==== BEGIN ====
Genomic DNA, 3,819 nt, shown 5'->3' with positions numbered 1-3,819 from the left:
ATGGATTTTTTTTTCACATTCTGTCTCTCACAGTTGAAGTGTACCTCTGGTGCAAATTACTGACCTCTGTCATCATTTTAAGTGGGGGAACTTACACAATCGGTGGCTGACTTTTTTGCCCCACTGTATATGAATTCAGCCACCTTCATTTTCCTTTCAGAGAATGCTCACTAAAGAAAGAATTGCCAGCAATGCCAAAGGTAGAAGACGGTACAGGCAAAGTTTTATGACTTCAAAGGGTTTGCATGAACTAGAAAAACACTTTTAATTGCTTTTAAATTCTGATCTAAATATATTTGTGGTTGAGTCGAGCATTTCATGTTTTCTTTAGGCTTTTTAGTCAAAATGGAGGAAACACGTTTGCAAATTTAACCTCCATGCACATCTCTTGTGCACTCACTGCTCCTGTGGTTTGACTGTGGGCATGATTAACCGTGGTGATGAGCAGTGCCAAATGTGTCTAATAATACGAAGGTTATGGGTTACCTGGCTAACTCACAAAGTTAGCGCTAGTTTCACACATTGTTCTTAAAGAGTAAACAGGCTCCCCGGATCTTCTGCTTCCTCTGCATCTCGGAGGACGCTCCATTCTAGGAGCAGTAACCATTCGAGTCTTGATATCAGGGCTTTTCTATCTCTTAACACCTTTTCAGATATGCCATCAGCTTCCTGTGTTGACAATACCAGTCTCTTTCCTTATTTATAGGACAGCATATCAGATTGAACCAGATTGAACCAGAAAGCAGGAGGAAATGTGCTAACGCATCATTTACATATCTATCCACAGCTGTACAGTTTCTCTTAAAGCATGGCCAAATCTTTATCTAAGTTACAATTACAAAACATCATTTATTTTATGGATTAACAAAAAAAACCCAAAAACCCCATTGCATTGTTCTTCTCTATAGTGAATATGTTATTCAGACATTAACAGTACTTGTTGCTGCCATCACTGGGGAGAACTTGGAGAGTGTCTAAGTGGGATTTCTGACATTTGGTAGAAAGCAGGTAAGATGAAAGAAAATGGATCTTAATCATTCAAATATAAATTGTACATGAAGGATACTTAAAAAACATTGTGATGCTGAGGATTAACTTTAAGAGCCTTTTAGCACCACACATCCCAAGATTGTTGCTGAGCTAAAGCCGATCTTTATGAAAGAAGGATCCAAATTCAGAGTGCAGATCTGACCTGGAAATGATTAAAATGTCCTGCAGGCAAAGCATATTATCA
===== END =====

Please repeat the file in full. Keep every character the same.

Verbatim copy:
Genomic DNA, 3,819 nt, shown 5'->3' with positions numbered 1-3,819 from the left:
ATGGATTTTTTTTTCACATTCTGTCTCTCACAGTTGAAGTGTACCTCTGGTGCAAATTACTGACCTCTGTCATCATTTTAAGTGGGGGAACTTACACAATCGGTGGCTGACTTTTTTGCCCCACTGTATATGAATTCAGCCACCTTCATTTTCCTTTCAGAGAATGCTCACTAAAGAAAGAATTGCCAGCAATGCCAAAGGTAGAAGACGGTACAGGCAAAGTTTTATGACTTCAAAGGGTTTGCATGAACTAGAAAAACACTTTTAATTGCTTTTAAATTCTGATCTAAATATATTTGTGGTTGAGTCGAGCATTTCATGTTTTCTTTAGGCTTTTTAGTCAAAATGGAGGAAACACGTTTGCAAATTTAACCTCCATGCACATCTCTTGTGCACTCACTGCTCCTGTGGTTTGACTGTGGGCATGATTAACCGTGGTGATGAGCAGTGCCAAATGTGTCTAATAATACGAAGGTTATGGGTTACCTGGCTAACTCACAAAGTTAGCGCTAGTTTCACACATTGTTCTTAAAGAGTAAACAGGCTCCCCGGATCTTCTGCTTCCTCTGCATCTCGGAGGACGCTCCATTCTAGGAGCAGTAACCATTCGAGTCTTGATATCAGGGCTTTTCTATCTCTTAACACCTTTTCAGATATGCCATCAGCTTCCTGTGTTGACAATACCAGTCTCTTTCCTTATTTATAGGACAGCATATCAGATTGAACCAGATTGAACCAGAAAGCAGGAGGAAATGTGCTAACGCATCATTTACATATCTATCCACAGCTGTACAGTTTCTCTTAAAGCATGGCCAAATCTTTATCTAAGTTACAATTACAAAACATCATTTATTTTATGGATTAACAAAAAAAACCCAAAAACCCCATTGCATTGTTCTTCTCTATAGTGAATATGTTATTCAGACATTAACAGTACTTGTTGCTGCCATCACTGGGGAGAACTTGGAGAGTGTCTAAGTGGGATTTCTGACATTTGGTAGAAAGCAGGTAAGATGAAAGAAAATGGATCTTAATCATTCAAATATAAATTGTACATGAAGGATACTTAAAAAACATTGTGATGCTGAGGATTAACTTTAAGAGCCTTTTAGCACCACACATCCCAAGATTGTTGCTGAGCTAAAGCCGATCTTTATGAAAGAAGGATCCAAATTCAGAGTGCAGATCTGACCTGGAAATGATTAAAATGTCCTGCAGGCAAAGCATATTATCA